John Wilson had considered retiring for years but stayed because he enjoyed working with his son and treasured his relationships with viewers, he said. At 73, he decided it was time to focus on his family and volunteer work and write a book about the TV news business. He'll leave the station in November, after the critical fall sweeps.
"It is time for me to make a graceful exit," Wilson said during his weekly ''My View" segment May 23.
WTVT's other top anchor, Kelly Ring, has worked at the station for more than 25 years, including 21 years alongside Wilson, and will likely be around for a while. She's popular and well-regarded, but not expected to do the job solo, as it would be a lot of work for one person.
Ring said it will be difficult not working with Wilson after so many years, but she trusts the station executives will choose the right replacement. "I have good leaders who have good judgment. I know they will probably consult me at some point, and I will give them my opinion," she said. "But I trust my bosses implicitly."
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John Wilson worked at WTSP-Ch. 10 for 12 years before moving to FOX affiliate WTVT in 1993. He and his wife, Mary K. Wilson, a singer and voice coach, do charity work in the community and have three sons: Mark, the anchor/reporter; Patrick, an award-winning actor; and Paul, owner of an advertising company.
Mark Wilson said that while flattered by speculation that he's the heir apparent, right now he's focused on his job and celebrating his father's tenure. "This is not about me, this is about Dad's time," he said. "My time may come in the future."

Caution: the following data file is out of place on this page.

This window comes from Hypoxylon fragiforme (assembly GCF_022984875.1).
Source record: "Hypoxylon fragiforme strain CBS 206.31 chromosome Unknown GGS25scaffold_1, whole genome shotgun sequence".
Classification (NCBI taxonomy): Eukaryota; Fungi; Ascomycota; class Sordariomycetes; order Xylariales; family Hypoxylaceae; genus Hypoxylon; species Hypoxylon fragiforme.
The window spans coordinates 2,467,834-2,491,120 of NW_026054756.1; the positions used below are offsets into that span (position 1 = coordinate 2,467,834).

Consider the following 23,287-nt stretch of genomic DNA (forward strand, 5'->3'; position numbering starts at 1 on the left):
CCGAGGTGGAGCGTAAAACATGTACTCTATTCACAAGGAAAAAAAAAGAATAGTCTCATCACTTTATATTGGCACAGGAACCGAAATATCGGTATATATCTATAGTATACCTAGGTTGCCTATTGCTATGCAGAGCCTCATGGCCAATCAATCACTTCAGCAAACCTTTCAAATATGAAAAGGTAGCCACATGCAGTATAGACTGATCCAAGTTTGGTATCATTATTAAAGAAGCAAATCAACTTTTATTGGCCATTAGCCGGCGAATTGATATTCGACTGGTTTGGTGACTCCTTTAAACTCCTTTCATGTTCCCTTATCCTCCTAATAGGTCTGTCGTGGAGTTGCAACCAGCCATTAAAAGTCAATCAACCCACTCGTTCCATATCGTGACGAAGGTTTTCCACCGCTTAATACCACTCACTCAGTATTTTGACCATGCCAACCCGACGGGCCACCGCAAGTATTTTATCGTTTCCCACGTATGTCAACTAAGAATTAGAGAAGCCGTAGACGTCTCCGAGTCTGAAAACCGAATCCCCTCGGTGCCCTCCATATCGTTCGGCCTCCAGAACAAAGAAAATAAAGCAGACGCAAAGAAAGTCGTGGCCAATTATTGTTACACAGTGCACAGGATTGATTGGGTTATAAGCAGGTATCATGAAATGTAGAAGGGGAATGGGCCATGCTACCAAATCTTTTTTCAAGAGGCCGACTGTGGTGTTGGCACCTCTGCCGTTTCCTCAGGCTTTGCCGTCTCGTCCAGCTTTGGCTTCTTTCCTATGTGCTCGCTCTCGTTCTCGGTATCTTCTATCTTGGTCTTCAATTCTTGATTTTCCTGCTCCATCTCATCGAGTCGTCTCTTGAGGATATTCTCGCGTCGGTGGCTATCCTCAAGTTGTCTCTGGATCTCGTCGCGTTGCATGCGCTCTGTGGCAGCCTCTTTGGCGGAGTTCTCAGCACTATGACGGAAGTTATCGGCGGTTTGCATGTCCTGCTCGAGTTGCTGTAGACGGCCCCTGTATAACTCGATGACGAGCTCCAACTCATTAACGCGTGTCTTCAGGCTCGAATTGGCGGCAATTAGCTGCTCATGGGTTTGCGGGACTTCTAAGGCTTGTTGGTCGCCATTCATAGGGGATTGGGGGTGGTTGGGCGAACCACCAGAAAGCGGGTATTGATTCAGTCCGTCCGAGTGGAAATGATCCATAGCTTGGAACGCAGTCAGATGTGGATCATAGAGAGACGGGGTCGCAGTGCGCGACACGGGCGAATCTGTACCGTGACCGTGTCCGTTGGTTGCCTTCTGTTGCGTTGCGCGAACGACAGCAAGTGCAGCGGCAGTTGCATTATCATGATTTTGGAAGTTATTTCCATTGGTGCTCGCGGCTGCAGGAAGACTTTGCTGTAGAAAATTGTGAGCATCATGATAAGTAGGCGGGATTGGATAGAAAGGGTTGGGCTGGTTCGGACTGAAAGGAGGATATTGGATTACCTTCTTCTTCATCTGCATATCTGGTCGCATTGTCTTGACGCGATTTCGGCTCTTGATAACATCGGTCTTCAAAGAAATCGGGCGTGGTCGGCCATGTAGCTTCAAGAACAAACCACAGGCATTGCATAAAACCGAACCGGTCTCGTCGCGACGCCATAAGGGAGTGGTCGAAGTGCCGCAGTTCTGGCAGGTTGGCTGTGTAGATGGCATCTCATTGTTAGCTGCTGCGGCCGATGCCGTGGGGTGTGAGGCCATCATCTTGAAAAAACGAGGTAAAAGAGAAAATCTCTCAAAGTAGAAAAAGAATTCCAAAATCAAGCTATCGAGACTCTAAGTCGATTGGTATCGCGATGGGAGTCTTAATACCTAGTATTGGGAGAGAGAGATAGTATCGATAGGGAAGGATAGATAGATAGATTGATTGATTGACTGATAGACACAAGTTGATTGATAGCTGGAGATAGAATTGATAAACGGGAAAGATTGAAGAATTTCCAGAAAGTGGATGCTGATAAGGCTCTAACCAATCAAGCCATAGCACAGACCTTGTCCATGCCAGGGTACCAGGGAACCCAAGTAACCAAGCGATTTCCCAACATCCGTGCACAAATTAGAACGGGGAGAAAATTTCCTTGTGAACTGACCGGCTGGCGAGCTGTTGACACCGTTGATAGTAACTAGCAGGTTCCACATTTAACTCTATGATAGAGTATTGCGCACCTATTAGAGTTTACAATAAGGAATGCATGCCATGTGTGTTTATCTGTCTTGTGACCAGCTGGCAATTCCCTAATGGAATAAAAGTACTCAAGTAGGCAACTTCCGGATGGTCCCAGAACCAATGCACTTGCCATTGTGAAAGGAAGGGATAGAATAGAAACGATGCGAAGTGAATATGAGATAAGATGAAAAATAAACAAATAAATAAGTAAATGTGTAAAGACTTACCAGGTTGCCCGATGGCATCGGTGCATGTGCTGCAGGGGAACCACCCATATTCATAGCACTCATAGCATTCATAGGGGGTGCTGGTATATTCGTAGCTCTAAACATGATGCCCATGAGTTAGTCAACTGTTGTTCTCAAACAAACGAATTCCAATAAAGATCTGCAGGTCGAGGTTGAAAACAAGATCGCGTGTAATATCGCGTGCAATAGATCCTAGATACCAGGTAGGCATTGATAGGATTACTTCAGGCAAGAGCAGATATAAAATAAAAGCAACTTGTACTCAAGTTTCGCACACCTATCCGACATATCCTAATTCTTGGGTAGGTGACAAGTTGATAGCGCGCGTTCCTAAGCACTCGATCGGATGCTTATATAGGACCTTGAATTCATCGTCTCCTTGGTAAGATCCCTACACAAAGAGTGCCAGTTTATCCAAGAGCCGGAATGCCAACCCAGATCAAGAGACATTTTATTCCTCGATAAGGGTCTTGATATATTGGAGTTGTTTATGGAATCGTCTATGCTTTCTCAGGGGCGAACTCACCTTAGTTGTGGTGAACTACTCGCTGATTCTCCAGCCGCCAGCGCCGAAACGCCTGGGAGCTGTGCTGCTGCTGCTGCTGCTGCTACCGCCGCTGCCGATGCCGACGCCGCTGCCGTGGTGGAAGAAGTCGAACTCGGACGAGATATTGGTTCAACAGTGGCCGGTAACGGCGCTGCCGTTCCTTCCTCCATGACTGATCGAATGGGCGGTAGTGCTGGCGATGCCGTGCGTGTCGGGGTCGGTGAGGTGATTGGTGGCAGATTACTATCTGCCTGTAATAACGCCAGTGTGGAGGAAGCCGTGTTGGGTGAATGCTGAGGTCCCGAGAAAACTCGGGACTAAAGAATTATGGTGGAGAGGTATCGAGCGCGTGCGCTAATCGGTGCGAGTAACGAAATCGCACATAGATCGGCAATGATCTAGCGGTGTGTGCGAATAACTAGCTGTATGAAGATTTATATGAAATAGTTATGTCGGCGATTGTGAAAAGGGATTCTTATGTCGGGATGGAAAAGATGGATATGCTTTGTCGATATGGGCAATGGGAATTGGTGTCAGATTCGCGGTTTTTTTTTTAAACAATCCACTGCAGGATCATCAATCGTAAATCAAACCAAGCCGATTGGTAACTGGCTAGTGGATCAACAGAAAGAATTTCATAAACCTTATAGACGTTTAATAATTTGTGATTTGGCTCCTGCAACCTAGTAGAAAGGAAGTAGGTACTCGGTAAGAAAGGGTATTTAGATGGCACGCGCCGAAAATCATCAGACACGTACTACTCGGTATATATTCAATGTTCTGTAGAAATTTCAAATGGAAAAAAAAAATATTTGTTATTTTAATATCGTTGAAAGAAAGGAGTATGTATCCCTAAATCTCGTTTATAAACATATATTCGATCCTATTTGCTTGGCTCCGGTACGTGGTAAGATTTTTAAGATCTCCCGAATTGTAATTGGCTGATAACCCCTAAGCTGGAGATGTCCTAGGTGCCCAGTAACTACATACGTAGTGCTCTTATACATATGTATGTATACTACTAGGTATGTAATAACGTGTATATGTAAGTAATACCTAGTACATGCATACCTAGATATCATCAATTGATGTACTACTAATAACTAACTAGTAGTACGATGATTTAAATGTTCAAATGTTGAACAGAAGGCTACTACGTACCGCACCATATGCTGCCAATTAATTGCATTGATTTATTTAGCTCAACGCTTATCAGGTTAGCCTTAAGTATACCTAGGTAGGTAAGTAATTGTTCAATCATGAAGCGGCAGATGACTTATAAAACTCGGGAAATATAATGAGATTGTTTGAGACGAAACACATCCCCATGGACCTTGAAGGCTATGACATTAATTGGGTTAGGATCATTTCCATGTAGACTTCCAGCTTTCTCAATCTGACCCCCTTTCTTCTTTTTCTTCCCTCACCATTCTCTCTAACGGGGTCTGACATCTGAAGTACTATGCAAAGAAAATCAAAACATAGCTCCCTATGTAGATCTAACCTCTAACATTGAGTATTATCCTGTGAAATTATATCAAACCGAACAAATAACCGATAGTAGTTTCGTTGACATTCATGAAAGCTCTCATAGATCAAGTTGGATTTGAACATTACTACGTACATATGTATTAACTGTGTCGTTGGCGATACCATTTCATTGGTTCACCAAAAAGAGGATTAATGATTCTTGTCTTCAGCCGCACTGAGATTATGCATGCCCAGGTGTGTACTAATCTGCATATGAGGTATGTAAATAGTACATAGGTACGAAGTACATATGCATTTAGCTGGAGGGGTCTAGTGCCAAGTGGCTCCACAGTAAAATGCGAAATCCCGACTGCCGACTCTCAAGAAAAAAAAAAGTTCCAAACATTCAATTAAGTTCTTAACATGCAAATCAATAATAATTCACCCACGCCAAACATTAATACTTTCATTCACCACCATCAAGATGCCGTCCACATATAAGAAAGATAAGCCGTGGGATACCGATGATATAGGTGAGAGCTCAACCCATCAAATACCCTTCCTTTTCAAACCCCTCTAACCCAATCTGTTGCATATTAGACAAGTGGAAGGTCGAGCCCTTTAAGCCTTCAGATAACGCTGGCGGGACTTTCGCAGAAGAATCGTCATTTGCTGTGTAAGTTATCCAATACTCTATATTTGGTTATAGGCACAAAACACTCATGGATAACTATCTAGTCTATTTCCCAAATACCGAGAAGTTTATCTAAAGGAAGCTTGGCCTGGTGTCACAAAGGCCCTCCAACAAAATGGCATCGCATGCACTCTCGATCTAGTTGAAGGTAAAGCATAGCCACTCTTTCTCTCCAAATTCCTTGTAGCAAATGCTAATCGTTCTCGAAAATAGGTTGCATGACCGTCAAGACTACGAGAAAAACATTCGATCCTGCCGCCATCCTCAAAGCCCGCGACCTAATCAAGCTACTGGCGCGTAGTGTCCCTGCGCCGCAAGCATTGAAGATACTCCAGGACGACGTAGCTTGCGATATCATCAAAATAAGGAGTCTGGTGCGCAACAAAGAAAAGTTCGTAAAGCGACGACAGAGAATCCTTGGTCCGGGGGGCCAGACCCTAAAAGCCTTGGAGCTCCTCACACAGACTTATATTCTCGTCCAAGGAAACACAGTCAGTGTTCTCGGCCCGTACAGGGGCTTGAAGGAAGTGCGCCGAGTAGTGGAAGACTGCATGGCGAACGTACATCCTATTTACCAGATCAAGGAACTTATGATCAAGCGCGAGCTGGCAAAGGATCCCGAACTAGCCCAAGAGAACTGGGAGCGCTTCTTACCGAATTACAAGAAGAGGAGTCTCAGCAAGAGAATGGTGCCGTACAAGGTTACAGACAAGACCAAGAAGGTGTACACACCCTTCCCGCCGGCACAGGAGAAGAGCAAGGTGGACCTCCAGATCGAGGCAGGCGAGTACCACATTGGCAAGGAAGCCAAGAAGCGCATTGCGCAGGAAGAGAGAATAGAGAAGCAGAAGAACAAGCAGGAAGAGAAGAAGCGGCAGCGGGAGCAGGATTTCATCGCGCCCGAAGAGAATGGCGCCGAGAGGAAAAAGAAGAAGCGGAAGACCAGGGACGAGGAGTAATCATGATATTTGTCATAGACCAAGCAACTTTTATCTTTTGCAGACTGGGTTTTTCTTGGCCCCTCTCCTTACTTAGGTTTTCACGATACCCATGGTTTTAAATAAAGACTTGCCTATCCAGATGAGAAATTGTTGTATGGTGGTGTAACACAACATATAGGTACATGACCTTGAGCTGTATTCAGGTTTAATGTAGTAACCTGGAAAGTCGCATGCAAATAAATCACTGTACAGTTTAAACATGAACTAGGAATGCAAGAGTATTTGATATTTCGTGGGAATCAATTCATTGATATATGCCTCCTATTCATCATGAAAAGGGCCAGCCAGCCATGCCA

Wilson's retirement marks the most significant in local TV news since 2007, when Bob Hite announced he was leaving WFLA-Ch. 8 after three decades with the Tampa NBC affiliate. In that case, Keith Cate, who joined WFLA in 1999, was immediately named Hite's successor.
WTVT could wait to name Wilson's replacement as part of its coverage of his departure, which will likely be highlighted through the important November ratings period. It could also look for outside applicants seeking a promotion to news-heavy Florida.
"Being a part of Fox, they have a large pool," said Al Tompkins, senior faculty for broadcasting and online at the Poynter Institute, which owns the Tampa Bay Times. "It will be a very sought-after job. It's a good town and a good station." Tompkins expects the new anchor will be young but experienced, given the size of the market — 14th nationwide with 1.8 million TV households. Good chemistry with Ring will be a must.
Most likely, Wilson's successor will do a lot of reporting and pick up a beat, such as the environment or consumer issues, Tompkins said. First and foremost, WTVT will want a smooth transition that doesn't upset viewers or, worse, lead them to switch the channel.
It's highly doubtful the new anchor will come from another local station because of noncompete clauses in today's contracts. It's also possible the seemingly ideal replacement could flop or not deliver results, as was the case with Katie Couric, who became the anchor of CBS Evening News in 2006. Although the program produced award-winning work, it failed to lift the ratings and she left at the end of her contract.
Former TV reporter Warren Elly, who retired in 2011 after nearly 29 years at WTVT, said he will miss Wilson's strong work ethic, gentlemanly style and heart for the voiceless. When others sat back, he took initiative and developed his own stories.
"He embodies the term anchor — always there," Elly said. "He was a true news guy."
Susan Thurston can be reached at email@example.com or (813) 225-3110.